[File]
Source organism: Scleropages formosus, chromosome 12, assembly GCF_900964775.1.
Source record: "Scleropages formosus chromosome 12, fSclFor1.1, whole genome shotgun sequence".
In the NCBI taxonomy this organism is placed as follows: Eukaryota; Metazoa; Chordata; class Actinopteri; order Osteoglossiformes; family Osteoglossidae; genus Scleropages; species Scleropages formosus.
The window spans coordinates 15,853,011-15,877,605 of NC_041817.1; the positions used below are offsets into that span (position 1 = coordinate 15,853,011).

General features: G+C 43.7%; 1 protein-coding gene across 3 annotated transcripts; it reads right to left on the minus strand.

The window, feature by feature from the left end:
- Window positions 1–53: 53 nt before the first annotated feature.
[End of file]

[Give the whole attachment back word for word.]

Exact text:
Source organism: Scleropages formosus, chromosome 12, assembly GCF_900964775.1.
Source record: "Scleropages formosus chromosome 12, fSclFor1.1, whole genome shotgun sequence".
In the NCBI taxonomy this organism is placed as follows: Eukaryota; Metazoa; Chordata; class Actinopteri; order Osteoglossiformes; family Osteoglossidae; genus Scleropages; species Scleropages formosus.
The window spans coordinates 15,853,011-15,877,605 of NC_041817.1; the positions used below are offsets into that span (position 1 = coordinate 15,853,011).

General features: G+C 43.7%; 1 protein-coding gene across 3 annotated transcripts; it reads right to left on the minus strand.

The window, feature by feature from the left end:
- Window positions 1–53: 53 nt before the first annotated feature.